So, recently I had been part of a project at work informally known as the “Blackout Blitz”.  In all fairness, its name comes from its ties to production quotas and inter-departmental deadlines; however, from the very beginning, it made me think simultaneously of the Blitz of WWII and of the blackout drills held during the war.  Hardly unusual, given the name.

(This raises an important question: why do so many people glorify the WWII era?  I do it, too, but why?  I’m perfectly able to wear oxfords and listen to big band music today, but without all the hassles of rationing, polio, wartime casualties, the marginalization of women and minorities…  I can only chalk it up to there being a heckuva spin doctor there somewhere, who made the whole damned thing seem so glamourous and wholesome.  And, let’s face it, the Bomb Girls of the eponymous television series seemed to know how to make a blackout drill a real gas.)

Needless to say, by the time my mom’s birthday was approaching, I had blackouts and blitzes on the brain, and so it shouldn’t come as a surprise that for her cake, I decided to duplicate Ebinger’s Bakery’s famous Brooklyn Blackout Cake.


I turned to Chloe Coscarelli’s Chloe’s Vegan Desserts for the basic how-to and for the killer chocolate pudding to slather between layers and all over the outside – and was I ever excited when the mixture smoothed and thickened exactly as it was supposed to! – but deferred to Vegan Cupcakes Take Over the World for the cake portion.  Their Basic Chocolate Cupcake recipe is moist and foolproof, and with the addition of black cocoa powder to make it extra-dark and rich, there was no going wrong.


I was concerned that the step of pulsing part of the cake in the food processor to make crumbs to be sprinkled on top would detract somehow from the finished product, but au contraire!  They only add to the chocolatey goodness.


Moist chocolate cake sandwiching rich chocolate pudding?  Sign me up!

Thanks for looking! 🙂


February 7, 2013

I hate to use the “S”-word (I’m more of a Grey Cup gal myself), but I’m told [conspiratorial whisper] that there was a big football game on Sunday.  Say what?  I don’t know what it was all about, but it sure must have been super.  In any case, I was thrilled to be able to use my grass tip on something besides assorted Muppets.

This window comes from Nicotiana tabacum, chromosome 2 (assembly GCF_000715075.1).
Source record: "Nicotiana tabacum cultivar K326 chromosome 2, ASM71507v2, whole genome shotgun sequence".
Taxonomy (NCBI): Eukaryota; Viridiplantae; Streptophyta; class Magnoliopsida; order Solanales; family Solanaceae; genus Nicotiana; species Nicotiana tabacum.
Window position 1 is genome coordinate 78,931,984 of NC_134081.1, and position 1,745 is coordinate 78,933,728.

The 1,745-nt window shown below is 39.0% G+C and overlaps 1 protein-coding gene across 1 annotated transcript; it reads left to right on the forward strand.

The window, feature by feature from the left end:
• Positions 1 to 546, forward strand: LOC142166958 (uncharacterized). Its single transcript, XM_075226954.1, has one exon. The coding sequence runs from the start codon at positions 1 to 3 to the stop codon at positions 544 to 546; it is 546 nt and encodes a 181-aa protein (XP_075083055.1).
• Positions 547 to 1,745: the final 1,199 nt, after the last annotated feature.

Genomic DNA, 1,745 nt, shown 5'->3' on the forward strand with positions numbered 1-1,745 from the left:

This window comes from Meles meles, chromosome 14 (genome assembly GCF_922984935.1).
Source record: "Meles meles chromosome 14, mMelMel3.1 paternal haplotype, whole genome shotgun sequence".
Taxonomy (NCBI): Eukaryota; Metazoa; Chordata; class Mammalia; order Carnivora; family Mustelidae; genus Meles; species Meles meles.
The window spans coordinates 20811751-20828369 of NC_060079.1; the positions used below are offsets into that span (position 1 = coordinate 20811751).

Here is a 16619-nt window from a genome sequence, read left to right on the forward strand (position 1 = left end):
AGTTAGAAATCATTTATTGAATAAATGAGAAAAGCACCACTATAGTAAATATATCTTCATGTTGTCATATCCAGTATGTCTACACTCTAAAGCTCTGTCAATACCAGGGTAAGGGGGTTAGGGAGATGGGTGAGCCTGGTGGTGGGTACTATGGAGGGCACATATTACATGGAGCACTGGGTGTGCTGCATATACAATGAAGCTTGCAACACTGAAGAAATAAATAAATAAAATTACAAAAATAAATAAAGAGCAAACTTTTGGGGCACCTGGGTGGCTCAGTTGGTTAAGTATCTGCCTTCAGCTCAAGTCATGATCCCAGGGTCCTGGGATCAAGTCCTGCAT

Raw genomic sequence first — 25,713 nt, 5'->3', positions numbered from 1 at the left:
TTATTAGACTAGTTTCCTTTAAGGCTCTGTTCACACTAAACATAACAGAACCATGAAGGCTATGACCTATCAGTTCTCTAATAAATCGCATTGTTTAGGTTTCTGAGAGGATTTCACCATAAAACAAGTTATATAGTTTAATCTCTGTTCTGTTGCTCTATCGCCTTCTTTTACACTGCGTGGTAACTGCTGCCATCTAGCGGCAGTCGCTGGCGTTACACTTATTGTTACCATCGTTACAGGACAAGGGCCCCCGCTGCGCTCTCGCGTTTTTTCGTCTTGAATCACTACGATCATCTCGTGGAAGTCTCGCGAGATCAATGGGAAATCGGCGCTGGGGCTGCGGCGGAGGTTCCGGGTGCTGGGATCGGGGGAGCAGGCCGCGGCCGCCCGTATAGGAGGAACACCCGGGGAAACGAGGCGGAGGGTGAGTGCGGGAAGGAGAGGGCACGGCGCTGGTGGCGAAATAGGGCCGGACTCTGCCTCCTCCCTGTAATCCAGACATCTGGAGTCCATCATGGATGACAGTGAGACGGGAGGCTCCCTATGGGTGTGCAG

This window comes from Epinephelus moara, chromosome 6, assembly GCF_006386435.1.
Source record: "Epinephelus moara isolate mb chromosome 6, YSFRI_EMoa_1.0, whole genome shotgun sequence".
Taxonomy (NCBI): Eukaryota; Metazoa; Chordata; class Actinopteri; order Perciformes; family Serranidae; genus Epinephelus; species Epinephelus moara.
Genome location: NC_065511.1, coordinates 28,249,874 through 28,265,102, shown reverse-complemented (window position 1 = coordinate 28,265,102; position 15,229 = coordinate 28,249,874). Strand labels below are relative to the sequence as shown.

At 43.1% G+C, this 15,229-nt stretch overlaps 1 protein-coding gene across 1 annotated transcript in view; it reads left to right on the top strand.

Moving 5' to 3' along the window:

There’s not much to explain about these; they’re (of course) the basic chocolate cupcake recipe from Vegan Cupcakes Take Over the World, with a green-tinged vanilla buttercream.  The two most interesting things I learned from all of this:

1. Chocolate-covered almonds wobble something fierce when placed on a flat surface to pipe detailing onto them.  And Wilton’s decorating icing-in-a-tube is extremely stiff and awkward to work with, which is my penance for being lazy and not wanting to do two colours of my own icing.  (It – Wilton – doesn’t taste that great, either, and sticks to piping tips like cement even when run under hot water.)  Having a helper hold the last few steady for me was a huge boon to my creative process.  But I’m still using my own icing next time.

2. Speaking of assorted Muppets: I need to use my grass tip for actual grass more often.  A trusted member of my test audience thought at first glance that I had brought him a slightly deformed Oscar the Grouch to try.

But I have 289 days to perfect my technique before the Grey Cup…

…store-bought snack cakes!” – Marge Simpson, Homer’s Phobia

Seriously, whyyyyy did it take me so long to try making mock-Hostess/Fauxtess/cream-filled chocolate cupcakes?

Answer: because I had seen the recipe in Vegan with a Vengeance ages ago, and decided it looked like way too much work.  But it really wasn’t!  Okay, so I skipped a step and had my filling do double-duty as the squiggle medium as well, but even the coring, filling, and ganache-ing of the cupcakes wasn’t particularly onerous.


The cupcake recipe is pretty much identical to the one in Vegan Cupcakes Take Over the World, moist and chocolatey and wonderful, and I made a basic vanilla buttercream for inside and on top.  (For some reason, the Fluffy White Icing prescribed in VwaV didn’t taste like much to me, although my dad seemed to like it.  Weird.)

These came together really quickly, multiple steps considered, and taste way better than any chemical-filled Hostess special ever could.

And for the record: leftover cupcake cores dotted with frosting and dunked in ganache are a midafternoon snack to die for.

While most crafty/cook-y bloggers are no doubt posting homemade cornucopia centrepieces or locavore turkey and stuffing recipes this weekend, I decided to bypass Thanksgiving entirely in favour of Halloween, which is frankly far more fun.

From the instant I first saw the recipe for Black Cat Cookies in Hannah Kaminsky’s Vegan Desserts, I knew I had to make them.  Because…OMG…cats and cookies?  That’s pretty much a whole-package dessert right there.  And yeah, I realize it’s just a jazzed-up chocolate cookie, but I loved the inclusion of black cocoa powder to get that deep colour.

I vant to suck your blood...

I probably should have used a metal cookie cutter instead of a plastic one with little details etched right in, since I found the dough just a tad sticky and difficult to use with the cutter I chose (my fault – I added more liquid than the recipe called for when my dough wasn’t coming together as nicely as I had hoped).  But any headache I may have had while rolling and cutting paid off later when I didn’t have to frost-in any features.

Okay, so they’re not quite black, but a deep brown.  But I found a no-frosting-necessary way to make them look darker:

Flip the background fabric around!  Score one for innovation!

Happy Thanksgiving!

Son of Cookie Monster

August 19, 2012